Cable vs. DSL
Both DSL and cable modems are common home networking broadband connection technologies - but which option is better?
What Is Cable Internet Connection?
Through the use of a cable modem you can have a broadband Internet connection that is designed to operate over cable TV lines. Cable Internet connections works by using TV channel space for data transmission: certain channels are used for downstream transmission and other channels for upstream transmission. Because the coaxial cable used by cable TV provides much greater bandwidth than telephone lines, a cable and Internet modem can be used to achieve extremely fast access to the Web. This, combined with the fact that millions of homes are already wired for cable TV, has made cable Internet service something cable TV companies have really jumped onboard with.
What Is Internet and Cable?
Almost all cable service providers offer Internet and cable packages. This is usually a discounted subscription price for consumers who subscribe to both Internet and cable television (called a bundle). Some service providers may also bundle cellular and telephone service with the Internet and cable package.
For example a provider may offer subscription packages similar to this: Internet and cable for $99 per month -- or telephone, Internet and cable for $128.00 per month. In each scenario, the price of each service as an individual subscription would cost consumers more than they pay as a combined price in a communications bundle. The more services a consumer subscribes to from one service provider, the more savings obtained on each service.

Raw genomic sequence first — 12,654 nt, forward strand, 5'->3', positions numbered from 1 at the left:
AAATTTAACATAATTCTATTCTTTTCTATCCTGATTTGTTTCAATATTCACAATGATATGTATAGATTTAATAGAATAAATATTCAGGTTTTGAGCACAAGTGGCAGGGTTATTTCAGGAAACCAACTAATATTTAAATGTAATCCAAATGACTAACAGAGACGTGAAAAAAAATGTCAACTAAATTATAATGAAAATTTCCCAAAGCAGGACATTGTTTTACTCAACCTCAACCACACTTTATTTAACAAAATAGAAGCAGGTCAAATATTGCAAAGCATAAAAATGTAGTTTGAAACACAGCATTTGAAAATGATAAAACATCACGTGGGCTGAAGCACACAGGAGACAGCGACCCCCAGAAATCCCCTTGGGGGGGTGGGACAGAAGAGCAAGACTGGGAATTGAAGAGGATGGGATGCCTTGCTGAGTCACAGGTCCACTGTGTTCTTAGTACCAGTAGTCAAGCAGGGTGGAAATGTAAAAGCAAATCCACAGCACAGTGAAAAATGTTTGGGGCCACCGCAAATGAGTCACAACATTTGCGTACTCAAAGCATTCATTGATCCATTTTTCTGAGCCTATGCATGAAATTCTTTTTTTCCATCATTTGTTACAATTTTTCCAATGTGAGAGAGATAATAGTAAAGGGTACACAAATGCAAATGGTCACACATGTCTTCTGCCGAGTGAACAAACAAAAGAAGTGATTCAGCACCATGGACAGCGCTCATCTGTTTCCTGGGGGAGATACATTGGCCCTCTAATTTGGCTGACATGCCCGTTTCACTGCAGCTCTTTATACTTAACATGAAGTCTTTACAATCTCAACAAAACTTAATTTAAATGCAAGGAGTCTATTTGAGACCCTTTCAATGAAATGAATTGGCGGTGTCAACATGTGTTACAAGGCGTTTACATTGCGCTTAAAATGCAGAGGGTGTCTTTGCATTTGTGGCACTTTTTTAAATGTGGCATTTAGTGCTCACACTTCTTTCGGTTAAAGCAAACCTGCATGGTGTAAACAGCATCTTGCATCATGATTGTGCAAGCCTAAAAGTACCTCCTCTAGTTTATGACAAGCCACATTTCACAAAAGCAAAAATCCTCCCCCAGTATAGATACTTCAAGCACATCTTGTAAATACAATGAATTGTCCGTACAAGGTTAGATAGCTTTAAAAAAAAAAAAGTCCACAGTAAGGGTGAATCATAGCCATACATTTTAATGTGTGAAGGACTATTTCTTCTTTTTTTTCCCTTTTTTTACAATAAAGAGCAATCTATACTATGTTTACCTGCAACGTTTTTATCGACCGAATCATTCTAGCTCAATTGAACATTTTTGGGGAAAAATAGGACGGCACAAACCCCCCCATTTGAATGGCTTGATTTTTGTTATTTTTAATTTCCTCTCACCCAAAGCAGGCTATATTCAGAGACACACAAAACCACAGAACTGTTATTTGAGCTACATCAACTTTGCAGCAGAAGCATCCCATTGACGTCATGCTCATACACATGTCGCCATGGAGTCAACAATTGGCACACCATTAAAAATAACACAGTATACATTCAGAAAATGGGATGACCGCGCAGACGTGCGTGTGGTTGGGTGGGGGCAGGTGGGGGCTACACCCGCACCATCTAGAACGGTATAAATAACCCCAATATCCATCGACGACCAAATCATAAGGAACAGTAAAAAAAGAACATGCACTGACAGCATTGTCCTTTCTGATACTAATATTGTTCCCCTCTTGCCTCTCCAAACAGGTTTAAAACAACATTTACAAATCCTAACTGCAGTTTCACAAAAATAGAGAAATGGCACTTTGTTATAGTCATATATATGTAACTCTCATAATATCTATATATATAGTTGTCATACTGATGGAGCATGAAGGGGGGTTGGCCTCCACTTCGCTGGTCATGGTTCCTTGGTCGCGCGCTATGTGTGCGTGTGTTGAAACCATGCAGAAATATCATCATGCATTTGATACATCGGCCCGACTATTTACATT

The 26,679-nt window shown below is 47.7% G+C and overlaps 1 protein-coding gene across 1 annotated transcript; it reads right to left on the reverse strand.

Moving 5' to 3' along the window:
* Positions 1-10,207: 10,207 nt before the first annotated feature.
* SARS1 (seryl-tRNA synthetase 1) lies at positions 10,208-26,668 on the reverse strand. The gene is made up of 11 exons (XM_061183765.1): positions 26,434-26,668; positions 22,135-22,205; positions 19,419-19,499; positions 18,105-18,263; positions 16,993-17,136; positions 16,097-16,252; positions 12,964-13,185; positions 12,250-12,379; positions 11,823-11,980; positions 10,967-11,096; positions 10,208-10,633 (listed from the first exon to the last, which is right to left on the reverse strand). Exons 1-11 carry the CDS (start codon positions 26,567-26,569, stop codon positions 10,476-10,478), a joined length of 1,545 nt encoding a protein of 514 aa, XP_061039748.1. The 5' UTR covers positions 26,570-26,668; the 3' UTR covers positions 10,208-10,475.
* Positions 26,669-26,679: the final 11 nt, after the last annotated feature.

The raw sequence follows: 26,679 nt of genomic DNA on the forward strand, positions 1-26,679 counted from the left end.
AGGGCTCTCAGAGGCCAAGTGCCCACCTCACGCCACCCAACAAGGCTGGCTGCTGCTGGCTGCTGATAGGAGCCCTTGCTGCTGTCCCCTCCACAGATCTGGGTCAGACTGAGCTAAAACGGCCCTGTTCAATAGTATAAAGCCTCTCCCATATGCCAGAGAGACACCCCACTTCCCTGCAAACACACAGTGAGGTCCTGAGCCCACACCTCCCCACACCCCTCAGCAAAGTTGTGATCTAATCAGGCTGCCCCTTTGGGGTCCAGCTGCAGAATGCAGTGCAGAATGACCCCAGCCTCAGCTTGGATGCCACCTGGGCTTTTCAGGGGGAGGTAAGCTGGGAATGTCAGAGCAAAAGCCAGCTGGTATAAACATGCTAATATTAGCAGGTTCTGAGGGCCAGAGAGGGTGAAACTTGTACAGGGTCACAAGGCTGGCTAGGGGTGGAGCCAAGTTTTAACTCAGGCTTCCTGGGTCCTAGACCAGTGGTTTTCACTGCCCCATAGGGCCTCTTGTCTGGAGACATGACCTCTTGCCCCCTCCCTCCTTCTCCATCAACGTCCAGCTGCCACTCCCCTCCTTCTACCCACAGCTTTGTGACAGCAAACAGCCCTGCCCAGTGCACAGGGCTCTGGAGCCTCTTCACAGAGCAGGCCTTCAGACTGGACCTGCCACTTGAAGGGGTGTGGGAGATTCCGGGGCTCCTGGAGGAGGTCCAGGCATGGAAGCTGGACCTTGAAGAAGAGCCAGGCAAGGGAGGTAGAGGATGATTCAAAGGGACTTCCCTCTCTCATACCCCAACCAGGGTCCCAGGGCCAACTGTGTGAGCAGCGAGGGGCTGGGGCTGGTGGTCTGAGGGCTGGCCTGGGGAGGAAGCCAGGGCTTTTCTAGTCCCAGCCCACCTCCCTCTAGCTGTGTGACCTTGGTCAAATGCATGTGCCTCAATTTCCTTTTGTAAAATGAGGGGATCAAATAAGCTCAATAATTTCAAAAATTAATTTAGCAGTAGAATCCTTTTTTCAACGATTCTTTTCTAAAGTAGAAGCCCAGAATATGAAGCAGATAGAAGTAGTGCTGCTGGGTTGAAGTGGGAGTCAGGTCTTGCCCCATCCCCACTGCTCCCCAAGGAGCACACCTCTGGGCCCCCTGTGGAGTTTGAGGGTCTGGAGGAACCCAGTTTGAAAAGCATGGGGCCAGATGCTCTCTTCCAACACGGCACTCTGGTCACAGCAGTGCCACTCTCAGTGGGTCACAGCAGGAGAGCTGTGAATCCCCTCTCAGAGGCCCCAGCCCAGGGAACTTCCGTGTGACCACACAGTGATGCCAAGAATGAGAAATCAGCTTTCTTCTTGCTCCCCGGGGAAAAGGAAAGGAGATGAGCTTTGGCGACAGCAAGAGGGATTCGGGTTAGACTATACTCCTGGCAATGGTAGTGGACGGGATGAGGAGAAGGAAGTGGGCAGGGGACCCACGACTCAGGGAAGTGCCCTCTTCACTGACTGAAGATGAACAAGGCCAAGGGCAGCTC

Much like cable companies, telephone service providers will also offer bundles on cellular, telephone, Internet and satellite television services.
What Is DSL Internet Connection?
DSL uses a sophisticated modulation scheme to pack data onto copper wires. DSL is sometimes referred to as a last-mile technology because it is used only for connections from a telephone switching station to a home or office, not used between switching stations. DSL is also called an always on connection because it uses existing 2-wire copper telephone line connected to the premise and will not tie up your phone as a dial-up connection does. There is no need to dial in to your ISP as DSL is always on. The two main categories of DSL for home subscribers are called ADSL and SDSL.
ADSL is the most commonly deployed types of DSL in North America. Short for asymmetric digital subscriber line ADSL supports data rates of from 1.5 to 9 Mbps when receiving data (known as the downstream rate) and from 16 to 640 Kbps when sending data (known as the upstream rate). ADSL requires a special ADSL modem.
SDSL is still more common in Europe. Short for symmetric digital subscriber line, a technology that allows more data to be sent over existing copper telephone lines (POTS). SDSL supports data rates up to 3 Mbps. SDSL works by sending digital pulses in the high-frequency area of telephone wires and can not operate simultaneously with voice connections over the same wires. SDSL requires a special SDSL modem. SDSL is called symmetric because it supports the same data rates for upstream and downstream traffic.
Two other types of DSL technologies are High-data-rate DSL (HDSL) and Very high DSL (VDSL). VDSL offers fast data rates over relatively short distances - the shorter the distance, the faster the connection rate. Collectively, all types of DSL are referred to as xDSL.
Cable vs. DSL: The Speeds
The topic of "which is better and faster" has been a highly debated topic. Historically, DSL speeds have been slower but new technology lessens the speed gap between DSL and Cable Internet. DSL offers users a choice of speeds ranging from 128 Kbps to 3 Mbps. Cable modem download speeds are typically up to 2 times faster than DSL. The important thing to note about cable Internet connections is that cable technology is based on shared bandwidth with many factors influencing a users download speed. With shared bandwidth the speed fluctuates depending on the number of subscribers on the network.